Wish me luck as I continue on this journey to my goal weight. And no more skip days for me this week. Tomorrow and Friday will be StairMaster and run days, Saturday is boot camp and Sunday Yoga. I've got this.

Sunday, February 8, 2015


It's been a while. And by a while I mean a little over a week, which for me is eternity. So hello, friends.

I am officially- as of last weekend- moved in to my new place. And it's so perfect. Aside from some minor anxieties the first day, I have never felt more "home" upon moving into a new place. Don't get me wrong- I miss my old house. The location was perfect and the house itself was so cute. And I will miss living with Sam terribly. But this place feels more like home.

I was able to happily entertain my family last night. We had a taco night, paired with laughs, music, hockey and Mario Kart. We have our own private basement area, which is perfect for Ryan to run around in. For my first time hosting my family over for dinner, I was pretty pleased. And happy.

That's pretty much how I would describe myself these days: happy. And not in the "yeah, I guess I'm happy" sort of way. In the "I really am so happy" way. I'm not sure if I've ever smiled as much as  I do these days.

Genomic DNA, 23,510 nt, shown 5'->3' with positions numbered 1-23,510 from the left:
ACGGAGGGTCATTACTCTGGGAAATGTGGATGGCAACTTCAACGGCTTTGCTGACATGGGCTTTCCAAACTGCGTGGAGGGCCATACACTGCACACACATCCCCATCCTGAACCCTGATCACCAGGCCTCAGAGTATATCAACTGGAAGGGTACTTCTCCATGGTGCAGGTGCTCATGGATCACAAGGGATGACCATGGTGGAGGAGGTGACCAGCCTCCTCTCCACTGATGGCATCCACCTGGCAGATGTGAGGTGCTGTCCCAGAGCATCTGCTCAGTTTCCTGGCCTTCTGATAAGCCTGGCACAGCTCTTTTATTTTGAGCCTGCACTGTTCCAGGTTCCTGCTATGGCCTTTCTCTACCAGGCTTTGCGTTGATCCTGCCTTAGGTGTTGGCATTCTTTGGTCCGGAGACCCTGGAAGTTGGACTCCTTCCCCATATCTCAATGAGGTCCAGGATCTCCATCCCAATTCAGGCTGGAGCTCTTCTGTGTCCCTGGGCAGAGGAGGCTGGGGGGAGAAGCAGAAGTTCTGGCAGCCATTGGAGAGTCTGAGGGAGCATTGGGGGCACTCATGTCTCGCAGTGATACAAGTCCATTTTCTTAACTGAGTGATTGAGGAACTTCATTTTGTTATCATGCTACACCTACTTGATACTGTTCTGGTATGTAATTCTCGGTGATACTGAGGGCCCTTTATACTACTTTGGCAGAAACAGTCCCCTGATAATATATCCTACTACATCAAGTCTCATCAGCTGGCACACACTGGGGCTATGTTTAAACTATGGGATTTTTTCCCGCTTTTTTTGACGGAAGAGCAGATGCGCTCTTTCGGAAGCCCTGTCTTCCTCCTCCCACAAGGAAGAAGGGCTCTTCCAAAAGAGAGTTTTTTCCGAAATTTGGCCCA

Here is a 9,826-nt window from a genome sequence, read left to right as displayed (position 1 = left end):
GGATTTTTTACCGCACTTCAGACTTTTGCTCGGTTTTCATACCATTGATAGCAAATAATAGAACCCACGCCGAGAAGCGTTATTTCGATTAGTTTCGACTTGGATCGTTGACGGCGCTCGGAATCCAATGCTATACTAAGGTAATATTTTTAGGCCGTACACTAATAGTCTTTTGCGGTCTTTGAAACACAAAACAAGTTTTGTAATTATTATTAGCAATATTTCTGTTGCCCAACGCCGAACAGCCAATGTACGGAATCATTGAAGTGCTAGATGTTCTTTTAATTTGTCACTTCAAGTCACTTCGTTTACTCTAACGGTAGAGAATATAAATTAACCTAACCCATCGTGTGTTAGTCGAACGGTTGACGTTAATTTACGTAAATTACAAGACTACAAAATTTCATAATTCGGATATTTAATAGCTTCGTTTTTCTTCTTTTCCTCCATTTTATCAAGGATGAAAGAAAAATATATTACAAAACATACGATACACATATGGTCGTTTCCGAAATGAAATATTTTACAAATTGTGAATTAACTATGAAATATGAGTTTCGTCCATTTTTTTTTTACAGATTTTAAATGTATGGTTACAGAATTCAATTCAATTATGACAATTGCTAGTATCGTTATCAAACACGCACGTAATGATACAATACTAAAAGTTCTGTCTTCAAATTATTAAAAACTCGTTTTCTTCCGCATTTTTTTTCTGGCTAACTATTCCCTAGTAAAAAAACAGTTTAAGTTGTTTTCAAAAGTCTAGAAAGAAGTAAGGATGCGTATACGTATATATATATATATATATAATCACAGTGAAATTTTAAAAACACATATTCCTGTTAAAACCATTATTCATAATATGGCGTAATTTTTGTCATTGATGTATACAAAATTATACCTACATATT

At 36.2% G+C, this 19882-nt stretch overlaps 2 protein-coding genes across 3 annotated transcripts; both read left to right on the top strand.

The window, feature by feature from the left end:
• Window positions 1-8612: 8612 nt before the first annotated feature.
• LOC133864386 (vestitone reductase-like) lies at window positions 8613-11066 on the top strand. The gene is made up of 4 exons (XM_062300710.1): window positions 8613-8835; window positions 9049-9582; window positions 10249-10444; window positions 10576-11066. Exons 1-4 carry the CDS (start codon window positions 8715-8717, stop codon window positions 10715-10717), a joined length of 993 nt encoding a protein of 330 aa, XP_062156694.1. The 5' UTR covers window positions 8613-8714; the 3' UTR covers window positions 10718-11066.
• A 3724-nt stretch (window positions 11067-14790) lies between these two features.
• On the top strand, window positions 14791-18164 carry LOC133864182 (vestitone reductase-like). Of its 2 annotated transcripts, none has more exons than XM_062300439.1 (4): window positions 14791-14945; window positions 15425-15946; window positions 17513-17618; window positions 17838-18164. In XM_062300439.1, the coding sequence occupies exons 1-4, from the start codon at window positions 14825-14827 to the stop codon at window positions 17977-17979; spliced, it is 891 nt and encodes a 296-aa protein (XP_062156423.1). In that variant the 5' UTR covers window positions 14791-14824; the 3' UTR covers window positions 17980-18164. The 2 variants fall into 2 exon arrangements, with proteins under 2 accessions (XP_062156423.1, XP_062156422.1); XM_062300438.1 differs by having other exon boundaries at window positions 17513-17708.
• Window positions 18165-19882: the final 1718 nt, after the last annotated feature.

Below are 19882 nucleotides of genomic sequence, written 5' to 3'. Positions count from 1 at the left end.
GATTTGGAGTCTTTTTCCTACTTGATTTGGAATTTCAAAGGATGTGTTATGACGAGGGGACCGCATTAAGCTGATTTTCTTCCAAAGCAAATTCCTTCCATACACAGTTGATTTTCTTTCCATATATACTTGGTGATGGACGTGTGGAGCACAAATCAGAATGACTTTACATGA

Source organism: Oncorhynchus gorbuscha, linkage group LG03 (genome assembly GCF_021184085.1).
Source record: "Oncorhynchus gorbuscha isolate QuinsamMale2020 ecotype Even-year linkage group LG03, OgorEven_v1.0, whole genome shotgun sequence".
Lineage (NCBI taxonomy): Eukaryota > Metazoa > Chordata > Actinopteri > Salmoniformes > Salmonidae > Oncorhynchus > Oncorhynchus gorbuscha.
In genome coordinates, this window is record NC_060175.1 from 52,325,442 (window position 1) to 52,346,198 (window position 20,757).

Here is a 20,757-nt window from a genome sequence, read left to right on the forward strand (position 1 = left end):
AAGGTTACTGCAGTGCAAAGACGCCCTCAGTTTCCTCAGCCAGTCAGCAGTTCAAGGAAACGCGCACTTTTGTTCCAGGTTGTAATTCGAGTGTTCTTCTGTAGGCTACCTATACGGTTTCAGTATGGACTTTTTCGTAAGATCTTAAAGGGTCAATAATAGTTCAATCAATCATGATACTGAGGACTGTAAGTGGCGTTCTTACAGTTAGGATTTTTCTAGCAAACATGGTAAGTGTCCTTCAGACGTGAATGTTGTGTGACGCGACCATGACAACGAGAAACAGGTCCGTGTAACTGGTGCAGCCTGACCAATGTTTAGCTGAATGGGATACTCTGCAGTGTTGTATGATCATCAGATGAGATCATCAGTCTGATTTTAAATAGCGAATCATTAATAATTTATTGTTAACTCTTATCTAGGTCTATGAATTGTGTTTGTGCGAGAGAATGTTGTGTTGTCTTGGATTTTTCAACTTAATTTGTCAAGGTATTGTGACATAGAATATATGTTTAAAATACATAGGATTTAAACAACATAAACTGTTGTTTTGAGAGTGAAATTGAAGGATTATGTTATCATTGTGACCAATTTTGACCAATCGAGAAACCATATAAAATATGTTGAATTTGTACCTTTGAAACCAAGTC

And the thing is, I'm not following a certain game plan. I don't wake up each morning with a list of things I need to do in order to achieve happiness. I simply choose to be happy. I admit, I often have no idea what I'm doing. I just do it anyways. Life does not always need a blueprint or a step by step guide. Sometimes you can just be, and do, and that's enough. You can't sit back and let everyone else get in on this action, but you also can't spend every moment planning for the next.

Also, a secret: no one else knows what they are doing, either. Sure, some people are really smart in certain subjects. But for the most part, we've all gotten where we are now because we took risks.

What risk will you take?